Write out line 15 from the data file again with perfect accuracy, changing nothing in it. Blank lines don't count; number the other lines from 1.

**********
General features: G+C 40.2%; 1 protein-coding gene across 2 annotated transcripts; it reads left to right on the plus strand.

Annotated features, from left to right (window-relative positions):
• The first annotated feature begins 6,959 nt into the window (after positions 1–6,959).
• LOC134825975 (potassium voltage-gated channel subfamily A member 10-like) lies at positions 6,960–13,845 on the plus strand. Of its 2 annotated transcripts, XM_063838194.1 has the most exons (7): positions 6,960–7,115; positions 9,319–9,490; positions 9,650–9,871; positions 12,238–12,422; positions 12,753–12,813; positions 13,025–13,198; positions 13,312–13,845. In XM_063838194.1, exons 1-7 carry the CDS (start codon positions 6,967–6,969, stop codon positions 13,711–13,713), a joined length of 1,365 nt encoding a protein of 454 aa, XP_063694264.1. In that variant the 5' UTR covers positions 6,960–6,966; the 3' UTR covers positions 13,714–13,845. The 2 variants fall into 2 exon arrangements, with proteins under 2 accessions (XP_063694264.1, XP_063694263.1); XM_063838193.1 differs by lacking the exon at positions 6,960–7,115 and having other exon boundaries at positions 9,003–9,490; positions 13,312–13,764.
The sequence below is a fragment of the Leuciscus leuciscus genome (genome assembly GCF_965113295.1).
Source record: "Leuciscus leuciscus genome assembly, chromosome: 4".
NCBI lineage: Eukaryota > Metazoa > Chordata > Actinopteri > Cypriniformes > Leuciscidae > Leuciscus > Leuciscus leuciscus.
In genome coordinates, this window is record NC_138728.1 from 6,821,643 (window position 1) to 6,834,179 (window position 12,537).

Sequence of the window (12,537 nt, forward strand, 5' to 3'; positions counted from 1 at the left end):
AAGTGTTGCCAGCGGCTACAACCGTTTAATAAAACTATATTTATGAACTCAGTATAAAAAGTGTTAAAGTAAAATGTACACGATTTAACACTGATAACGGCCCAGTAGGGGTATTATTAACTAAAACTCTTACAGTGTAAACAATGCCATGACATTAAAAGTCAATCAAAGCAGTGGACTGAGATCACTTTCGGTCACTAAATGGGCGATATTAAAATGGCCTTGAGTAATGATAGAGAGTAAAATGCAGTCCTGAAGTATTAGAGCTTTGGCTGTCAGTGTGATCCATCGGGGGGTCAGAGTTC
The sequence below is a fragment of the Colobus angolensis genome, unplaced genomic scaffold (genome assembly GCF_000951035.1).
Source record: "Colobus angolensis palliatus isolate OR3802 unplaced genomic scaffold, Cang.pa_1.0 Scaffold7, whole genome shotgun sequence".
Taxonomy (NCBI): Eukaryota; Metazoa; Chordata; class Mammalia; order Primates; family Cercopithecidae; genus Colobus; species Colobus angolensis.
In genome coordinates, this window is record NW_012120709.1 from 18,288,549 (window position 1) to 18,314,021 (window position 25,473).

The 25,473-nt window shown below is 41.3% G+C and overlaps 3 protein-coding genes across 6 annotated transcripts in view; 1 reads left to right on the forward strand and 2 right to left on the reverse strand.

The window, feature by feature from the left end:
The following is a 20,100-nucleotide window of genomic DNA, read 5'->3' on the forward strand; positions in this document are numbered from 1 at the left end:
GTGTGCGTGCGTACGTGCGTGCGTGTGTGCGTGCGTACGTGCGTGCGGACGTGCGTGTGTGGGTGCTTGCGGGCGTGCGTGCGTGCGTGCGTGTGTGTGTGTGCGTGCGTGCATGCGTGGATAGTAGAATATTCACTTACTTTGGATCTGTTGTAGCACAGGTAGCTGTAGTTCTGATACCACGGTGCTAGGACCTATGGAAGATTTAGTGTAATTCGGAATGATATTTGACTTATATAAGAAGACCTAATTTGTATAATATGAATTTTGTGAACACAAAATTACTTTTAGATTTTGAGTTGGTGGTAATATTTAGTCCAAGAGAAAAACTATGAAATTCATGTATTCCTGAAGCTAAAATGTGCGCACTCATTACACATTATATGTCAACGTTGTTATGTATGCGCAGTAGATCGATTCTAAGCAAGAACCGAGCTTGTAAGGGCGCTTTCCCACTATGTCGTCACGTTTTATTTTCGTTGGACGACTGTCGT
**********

The 25,473-nt window shown below is 41.3% G+C and overlaps 3 protein-coding genes across 6 annotated transcripts in view; 1 reads left to right on the forward strand and 2 right to left on the reverse strand.